My Stunningly True and Crazy Business Travel Story

I recently received an email from Marc Hausman, CEO of his own digital media company, a vendor, and fraternity brother of mine. I thought I would “pay it forward” as I think his message creates a great way to reconnect with our following when the global pandemic has made it extremely challenging to do so in person.    

In my 30 years in business, I have come to savior the unexpectedly surreal world of business. Here is one travel experience which is true, insane, and worth sharing. With the Labor Day holiday weekend upon us, I thought the timing was right to share. I hope you do the same with your clients, prospects, and colleagues.

Story: The taxi ride gone wild. Before Uber and Lift, I was heading to the airport in Springfield, Illinois in a taxi. This wasn’t your typical yellow cab like the ones in New York. This was a 1970s station wagon that looked like someone took a stick of dynamite and blew up the dashboard. The speedometer wasn’t working so I asked the driver how he knew if he was speeding. He proudly told me that he’d been driving for years (he looked like he was 16 years old) and he just knew how fast he was going. I then noticed the gas gauge wasn’t working and I asked him the same question. He said to sit back, relax, and enjoy the ride to the airport. The car suddenly jerked violently and then came to an abrupt stop. He said, #@&!!, I ran out of gas again. Lucky for me, I have extra gas in a container the back. Sure enough, the container was empty, so my cab driver jumped out the window (did I say the driver side door didn’t open?) and started walking. Bewildered, I asked him what he was doing. He said there was a gas station a few miles down the road and I could wait or join him. Did I mention it was 100 degrees out and I was wearing a business suit? I grabbed my suitcase (no wheels at the time) and walked with him. In about an hour we arrived at a gas station. As he filled up his container with gas, I found another car and told the driver I would pay them to take me to the airport. He accepted and, as I was squeezing my suitcase into the trunk, the cab driver came running up and told me I had to pay him for the ride to the point where we ran out of gas. I smiled, gave him my business card, and told him to call me in the morning if he still felt I should pay him. I never heard from him again.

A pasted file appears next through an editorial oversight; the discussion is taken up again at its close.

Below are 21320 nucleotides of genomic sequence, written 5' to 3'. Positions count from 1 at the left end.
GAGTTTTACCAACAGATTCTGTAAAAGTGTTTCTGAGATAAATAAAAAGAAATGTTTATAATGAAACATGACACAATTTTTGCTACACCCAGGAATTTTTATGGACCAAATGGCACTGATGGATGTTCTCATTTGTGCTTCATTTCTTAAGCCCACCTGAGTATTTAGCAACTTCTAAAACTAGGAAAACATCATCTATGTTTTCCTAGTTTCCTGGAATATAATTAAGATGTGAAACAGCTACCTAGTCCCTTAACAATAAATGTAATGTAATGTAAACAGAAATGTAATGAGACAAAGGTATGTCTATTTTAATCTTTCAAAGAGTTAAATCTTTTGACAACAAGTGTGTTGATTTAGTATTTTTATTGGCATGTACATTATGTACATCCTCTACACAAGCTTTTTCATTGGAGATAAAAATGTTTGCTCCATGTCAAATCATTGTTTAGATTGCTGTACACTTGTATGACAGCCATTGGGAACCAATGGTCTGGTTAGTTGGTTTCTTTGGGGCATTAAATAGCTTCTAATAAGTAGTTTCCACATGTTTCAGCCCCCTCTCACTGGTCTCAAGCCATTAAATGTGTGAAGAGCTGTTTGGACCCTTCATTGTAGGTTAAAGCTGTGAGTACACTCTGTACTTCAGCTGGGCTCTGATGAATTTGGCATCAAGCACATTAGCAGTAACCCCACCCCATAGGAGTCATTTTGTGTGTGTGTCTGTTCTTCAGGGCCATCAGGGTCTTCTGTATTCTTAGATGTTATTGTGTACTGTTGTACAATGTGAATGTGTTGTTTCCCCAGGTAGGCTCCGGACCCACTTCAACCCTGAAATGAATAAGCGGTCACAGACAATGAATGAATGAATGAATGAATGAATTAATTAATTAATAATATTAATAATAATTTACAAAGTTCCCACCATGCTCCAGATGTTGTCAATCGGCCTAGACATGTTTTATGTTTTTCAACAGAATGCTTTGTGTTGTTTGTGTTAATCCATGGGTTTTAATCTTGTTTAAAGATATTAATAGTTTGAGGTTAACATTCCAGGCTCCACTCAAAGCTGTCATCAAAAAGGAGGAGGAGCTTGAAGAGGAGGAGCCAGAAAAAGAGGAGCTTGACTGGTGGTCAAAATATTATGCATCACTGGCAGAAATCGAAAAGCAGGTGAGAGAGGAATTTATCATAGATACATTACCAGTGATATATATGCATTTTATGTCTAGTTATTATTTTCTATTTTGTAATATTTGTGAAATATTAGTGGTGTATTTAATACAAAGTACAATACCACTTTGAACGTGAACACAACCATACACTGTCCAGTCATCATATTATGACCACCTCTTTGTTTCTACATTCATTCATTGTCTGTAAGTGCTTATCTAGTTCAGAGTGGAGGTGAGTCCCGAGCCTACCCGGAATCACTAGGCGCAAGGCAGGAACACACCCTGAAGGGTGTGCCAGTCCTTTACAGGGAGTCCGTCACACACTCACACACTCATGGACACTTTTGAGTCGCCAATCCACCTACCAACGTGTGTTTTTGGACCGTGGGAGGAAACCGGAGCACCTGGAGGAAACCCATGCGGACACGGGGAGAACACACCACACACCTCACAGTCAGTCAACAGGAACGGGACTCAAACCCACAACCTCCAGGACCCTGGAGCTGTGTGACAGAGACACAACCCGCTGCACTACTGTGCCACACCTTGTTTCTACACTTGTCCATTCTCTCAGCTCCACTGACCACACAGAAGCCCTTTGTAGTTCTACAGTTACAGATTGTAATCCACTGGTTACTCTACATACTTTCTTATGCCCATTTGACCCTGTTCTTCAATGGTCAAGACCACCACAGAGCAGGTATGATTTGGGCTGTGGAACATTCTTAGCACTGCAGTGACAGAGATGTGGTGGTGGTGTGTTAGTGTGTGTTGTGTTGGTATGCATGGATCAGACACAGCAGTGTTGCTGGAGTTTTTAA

I’d love to hear any “there is no way that happened” business experiences you have had. Send me an email or call/text me at (301) 538-8100.

Have a wonderful Labor Day holiday.

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